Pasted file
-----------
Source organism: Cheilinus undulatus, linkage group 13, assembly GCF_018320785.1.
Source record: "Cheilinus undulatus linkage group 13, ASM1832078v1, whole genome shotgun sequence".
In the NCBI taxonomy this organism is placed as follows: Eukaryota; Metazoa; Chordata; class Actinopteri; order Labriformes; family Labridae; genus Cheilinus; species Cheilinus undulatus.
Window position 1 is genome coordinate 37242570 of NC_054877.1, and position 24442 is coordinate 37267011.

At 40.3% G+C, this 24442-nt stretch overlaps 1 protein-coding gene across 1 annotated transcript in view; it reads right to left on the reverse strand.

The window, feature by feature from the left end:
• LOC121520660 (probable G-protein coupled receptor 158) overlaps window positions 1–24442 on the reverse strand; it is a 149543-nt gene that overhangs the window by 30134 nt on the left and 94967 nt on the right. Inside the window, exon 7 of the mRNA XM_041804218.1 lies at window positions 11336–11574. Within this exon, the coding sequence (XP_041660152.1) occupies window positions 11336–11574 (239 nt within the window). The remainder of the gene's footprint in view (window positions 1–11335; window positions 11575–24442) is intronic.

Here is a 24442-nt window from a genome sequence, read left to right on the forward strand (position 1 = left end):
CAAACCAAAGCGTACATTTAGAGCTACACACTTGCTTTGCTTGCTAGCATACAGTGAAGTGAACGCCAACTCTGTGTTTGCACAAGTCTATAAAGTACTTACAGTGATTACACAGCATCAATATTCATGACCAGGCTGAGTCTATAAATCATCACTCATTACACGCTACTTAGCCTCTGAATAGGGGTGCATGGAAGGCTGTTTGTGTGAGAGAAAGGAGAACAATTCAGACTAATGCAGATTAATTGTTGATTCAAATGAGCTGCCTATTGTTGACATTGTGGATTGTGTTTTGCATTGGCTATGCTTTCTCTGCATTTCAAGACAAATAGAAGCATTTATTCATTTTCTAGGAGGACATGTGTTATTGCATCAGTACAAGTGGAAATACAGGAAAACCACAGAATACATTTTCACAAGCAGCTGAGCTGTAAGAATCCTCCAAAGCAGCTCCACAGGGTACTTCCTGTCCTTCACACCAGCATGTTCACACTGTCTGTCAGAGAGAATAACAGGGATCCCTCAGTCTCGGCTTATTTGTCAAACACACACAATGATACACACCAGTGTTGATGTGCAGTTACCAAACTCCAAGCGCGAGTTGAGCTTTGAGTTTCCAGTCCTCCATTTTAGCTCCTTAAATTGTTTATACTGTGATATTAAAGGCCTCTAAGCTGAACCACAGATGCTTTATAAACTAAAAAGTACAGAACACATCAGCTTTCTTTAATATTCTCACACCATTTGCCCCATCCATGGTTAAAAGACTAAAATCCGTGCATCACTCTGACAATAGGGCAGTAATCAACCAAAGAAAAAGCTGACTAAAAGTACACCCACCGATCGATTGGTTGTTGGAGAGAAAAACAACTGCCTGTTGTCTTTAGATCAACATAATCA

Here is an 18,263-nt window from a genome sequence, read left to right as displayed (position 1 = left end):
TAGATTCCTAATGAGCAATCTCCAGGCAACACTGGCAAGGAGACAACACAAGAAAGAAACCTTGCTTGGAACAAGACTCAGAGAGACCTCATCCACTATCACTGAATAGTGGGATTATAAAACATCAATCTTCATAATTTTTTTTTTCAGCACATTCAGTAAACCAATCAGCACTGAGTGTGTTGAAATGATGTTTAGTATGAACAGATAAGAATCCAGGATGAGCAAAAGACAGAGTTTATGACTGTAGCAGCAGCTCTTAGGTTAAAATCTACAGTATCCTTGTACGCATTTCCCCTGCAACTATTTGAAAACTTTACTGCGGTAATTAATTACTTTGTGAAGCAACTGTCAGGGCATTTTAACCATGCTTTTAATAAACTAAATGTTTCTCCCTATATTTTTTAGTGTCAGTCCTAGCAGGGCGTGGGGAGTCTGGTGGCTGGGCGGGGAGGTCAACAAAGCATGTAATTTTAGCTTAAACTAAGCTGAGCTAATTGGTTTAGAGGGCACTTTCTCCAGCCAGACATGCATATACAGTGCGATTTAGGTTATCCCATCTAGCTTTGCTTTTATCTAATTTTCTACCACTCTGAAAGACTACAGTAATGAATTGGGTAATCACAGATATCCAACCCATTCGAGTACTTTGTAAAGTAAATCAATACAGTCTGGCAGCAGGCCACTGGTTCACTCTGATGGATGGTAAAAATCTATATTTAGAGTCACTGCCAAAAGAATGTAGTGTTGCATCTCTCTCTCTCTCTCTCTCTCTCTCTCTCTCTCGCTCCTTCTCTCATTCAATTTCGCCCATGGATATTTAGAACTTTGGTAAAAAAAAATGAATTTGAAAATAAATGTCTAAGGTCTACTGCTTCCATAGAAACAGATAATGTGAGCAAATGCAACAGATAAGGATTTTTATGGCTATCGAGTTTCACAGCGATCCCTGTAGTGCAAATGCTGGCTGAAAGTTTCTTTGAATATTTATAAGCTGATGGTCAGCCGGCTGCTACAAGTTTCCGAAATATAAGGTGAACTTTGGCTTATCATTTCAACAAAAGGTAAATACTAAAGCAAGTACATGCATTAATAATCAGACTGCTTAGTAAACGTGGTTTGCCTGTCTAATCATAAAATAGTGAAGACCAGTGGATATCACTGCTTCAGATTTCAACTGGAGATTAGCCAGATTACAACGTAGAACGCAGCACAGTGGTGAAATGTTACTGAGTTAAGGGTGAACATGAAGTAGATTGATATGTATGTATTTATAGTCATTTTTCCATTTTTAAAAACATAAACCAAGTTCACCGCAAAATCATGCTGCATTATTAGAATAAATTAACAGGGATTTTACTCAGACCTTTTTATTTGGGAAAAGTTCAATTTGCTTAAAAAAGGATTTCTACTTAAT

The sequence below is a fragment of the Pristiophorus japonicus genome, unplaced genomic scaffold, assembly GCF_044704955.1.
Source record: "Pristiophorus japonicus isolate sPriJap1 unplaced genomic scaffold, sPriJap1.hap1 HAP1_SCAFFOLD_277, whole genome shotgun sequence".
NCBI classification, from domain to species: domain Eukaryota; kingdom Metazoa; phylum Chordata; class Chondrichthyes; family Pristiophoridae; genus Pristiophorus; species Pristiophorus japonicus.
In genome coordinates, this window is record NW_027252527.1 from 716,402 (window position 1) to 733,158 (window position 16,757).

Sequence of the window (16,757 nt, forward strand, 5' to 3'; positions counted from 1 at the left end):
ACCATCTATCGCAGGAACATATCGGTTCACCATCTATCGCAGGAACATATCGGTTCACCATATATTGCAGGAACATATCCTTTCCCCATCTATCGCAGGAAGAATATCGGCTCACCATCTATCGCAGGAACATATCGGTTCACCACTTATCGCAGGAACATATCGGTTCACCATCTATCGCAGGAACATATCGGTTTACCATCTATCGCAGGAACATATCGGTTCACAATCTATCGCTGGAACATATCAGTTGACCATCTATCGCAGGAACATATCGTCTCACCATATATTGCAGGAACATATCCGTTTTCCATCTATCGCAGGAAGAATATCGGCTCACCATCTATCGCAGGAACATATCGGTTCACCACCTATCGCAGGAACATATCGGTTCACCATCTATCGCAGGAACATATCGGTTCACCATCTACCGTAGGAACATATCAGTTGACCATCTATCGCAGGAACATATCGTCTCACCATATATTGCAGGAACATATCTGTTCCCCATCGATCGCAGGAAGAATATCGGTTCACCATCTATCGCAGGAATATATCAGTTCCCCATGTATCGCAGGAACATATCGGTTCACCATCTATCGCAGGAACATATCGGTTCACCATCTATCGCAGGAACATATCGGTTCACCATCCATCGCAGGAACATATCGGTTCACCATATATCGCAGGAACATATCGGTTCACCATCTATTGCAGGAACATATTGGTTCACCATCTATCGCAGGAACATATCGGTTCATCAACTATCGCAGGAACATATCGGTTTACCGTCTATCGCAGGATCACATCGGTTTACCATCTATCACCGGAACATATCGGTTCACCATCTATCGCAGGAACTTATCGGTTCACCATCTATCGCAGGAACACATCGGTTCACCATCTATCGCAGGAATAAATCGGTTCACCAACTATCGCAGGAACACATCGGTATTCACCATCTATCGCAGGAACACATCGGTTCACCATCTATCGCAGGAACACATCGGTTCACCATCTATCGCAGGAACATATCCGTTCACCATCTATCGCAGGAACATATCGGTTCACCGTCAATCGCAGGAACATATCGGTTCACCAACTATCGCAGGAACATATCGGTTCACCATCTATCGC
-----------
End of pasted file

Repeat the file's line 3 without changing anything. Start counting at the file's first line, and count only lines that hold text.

In the NCBI taxonomy this organism is placed as follows: Eukaryota; Metazoa; Chordata; class Actinopteri; order Labriformes; family Labridae; genus Cheilinus; species Cheilinus undulatus.